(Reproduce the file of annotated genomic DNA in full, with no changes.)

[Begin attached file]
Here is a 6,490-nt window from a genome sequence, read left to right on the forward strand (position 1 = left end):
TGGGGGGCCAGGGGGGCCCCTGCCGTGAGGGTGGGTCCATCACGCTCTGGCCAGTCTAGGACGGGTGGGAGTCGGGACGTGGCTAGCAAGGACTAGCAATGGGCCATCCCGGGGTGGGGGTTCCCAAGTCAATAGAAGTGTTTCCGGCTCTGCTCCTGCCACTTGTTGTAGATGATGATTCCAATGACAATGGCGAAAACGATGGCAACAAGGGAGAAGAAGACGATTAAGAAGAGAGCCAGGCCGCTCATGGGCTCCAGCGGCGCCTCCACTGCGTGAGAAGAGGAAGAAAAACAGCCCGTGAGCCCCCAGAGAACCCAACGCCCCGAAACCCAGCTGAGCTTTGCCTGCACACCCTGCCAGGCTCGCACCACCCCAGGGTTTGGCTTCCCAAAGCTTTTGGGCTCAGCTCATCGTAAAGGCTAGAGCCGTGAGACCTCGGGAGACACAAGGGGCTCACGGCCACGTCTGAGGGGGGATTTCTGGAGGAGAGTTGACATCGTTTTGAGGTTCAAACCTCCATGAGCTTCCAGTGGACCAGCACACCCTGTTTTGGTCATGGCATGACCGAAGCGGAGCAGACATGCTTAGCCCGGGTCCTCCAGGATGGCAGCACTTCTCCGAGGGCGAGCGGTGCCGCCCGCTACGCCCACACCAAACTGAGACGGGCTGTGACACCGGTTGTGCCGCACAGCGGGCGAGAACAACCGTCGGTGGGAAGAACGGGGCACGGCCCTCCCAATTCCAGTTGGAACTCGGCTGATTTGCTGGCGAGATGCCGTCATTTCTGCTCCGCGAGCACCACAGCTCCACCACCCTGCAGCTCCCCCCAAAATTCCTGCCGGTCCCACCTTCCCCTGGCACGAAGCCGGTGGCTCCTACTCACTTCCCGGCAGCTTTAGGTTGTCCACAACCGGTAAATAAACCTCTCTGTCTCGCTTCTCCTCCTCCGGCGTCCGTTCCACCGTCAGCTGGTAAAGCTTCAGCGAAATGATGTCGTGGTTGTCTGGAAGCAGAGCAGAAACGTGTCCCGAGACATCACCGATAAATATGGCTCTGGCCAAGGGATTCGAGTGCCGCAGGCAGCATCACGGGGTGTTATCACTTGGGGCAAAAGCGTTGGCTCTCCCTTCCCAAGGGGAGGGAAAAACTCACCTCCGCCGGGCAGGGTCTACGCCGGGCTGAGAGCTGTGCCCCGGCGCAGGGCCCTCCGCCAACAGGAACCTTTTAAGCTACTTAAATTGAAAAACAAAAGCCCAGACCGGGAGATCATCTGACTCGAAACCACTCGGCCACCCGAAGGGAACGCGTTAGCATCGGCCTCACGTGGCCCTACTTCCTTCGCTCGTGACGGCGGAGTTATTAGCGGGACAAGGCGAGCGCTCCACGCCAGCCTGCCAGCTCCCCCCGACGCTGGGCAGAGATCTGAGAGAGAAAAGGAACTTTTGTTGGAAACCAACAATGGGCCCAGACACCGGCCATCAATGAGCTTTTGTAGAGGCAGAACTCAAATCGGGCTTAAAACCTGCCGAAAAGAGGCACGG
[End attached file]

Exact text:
Here is a 6,490-nt window from a genome sequence, read left to right on the forward strand (position 1 = left end):
TGGGGGGCCAGGGGGGCCCCTGCCGTGAGGGTGGGTCCATCACGCTCTGGCCAGTCTAGGACGGGTGGGAGTCGGGACGTGGCTAGCAAGGACTAGCAATGGGCCATCCCGGGGTGGGGGTTCCCAAGTCAATAGAAGTGTTTCCGGCTCTGCTCCTGCCACTTGTTGTAGATGATGATTCCAATGACAATGGCGAAAACGATGGCAACAAGGGAGAAGAAGACGATTAAGAAGAGAGCCAGGCCGCTCATGGGCTCCAGCGGCGCCTCCACTGCGTGAGAAGAGGAAGAAAAACAGCCCGTGAGCCCCCAGAGAACCCAACGCCCCGAAACCCAGCTGAGCTTTGCCTGCACACCCTGCCAGGCTCGCACCACCCCAGGGTTTGGCTTCCCAAAGCTTTTGGGCTCAGCTCATCGTAAAGGCTAGAGCCGTGAGACCTCGGGAGACACAAGGGGCTCACGGCCACGTCTGAGGGGGGATTTCTGGAGGAGAGTTGACATCGTTTTGAGGTTCAAACCTCCATGAGCTTCCAGTGGACCAGCACACCCTGTTTTGGTCATGGCATGACCGAAGCGGAGCAGACATGCTTAGCCCGGGTCCTCCAGGATGGCAGCACTTCTCCGAGGGCGAGCGGTGCCGCCCGCTACGCCCACACCAAACTGAGACGGGCTGTGACACCGGTTGTGCCGCACAGCGGGCGAGAACAACCGTCGGTGGGAAGAACGGGGCACGGCCCTCCCAATTCCAGTTGGAACTCGGCTGATTTGCTGGCGAGATGCCGTCATTTCTGCTCCGCGAGCACCACAGCTCCACCACCCTGCAGCTCCCCCCAAAATTCCTGCCGGTCCCACCTTCCCCTGGCACGAAGCCGGTGGCTCCTACTCACTTCCCGGCAGCTTTAGGTTGTCCACAACCGGTAAATAAACCTCTCTGTCTCGCTTCTCCTCCTCCGGCGTCCGTTCCACCGTCAGCTGGTAAAGCTTCAGCGAAATGATGTCGTGGTTGTCTGGAAGCAGAGCAGAAACGTGTCCCGAGACATCACCGATAAATATGGCTCTGGCCAAGGGATTCGAGTGCCGCAGGCAGCATCACGGGGTGTTATCACTTGGGGCAAAAGCGTTGGCTCTCCCTTCCCAAGGGGAGGGAAAAACTCACCTCCGCCGGGCAGGGTCTACGCCGGGCTGAGAGCTGTGCCCCGGCGCAGGGCCCTCCGCCAACAGGAACCTTTTAAGCTACTTAAATTGAAAAACAAAAGCCCAGACCGGGAGATCATCTGACTCGAAACCACTCGGCCACCCGAAGGGAACGCGTTAGCATCGGCCTCACGTGGCCCTACTTCCTTCGCTCGTGACGGCGGAGTTATTAGCGGGACAAGGCGAGCGCTCCACGCCAGCCTGCCAGCTCCCCCCGACGCTGGGCAGAGATCTGAGAGAGAAAAGGAACTTTTGTTGGAAACCAACAATGGGCCCAGACACCGGCCATCAATGAGCTTTTGTAGAGGCAGAACTCAAATCGGGCTTAAAACCTGCCGAAAAGAGGCACGG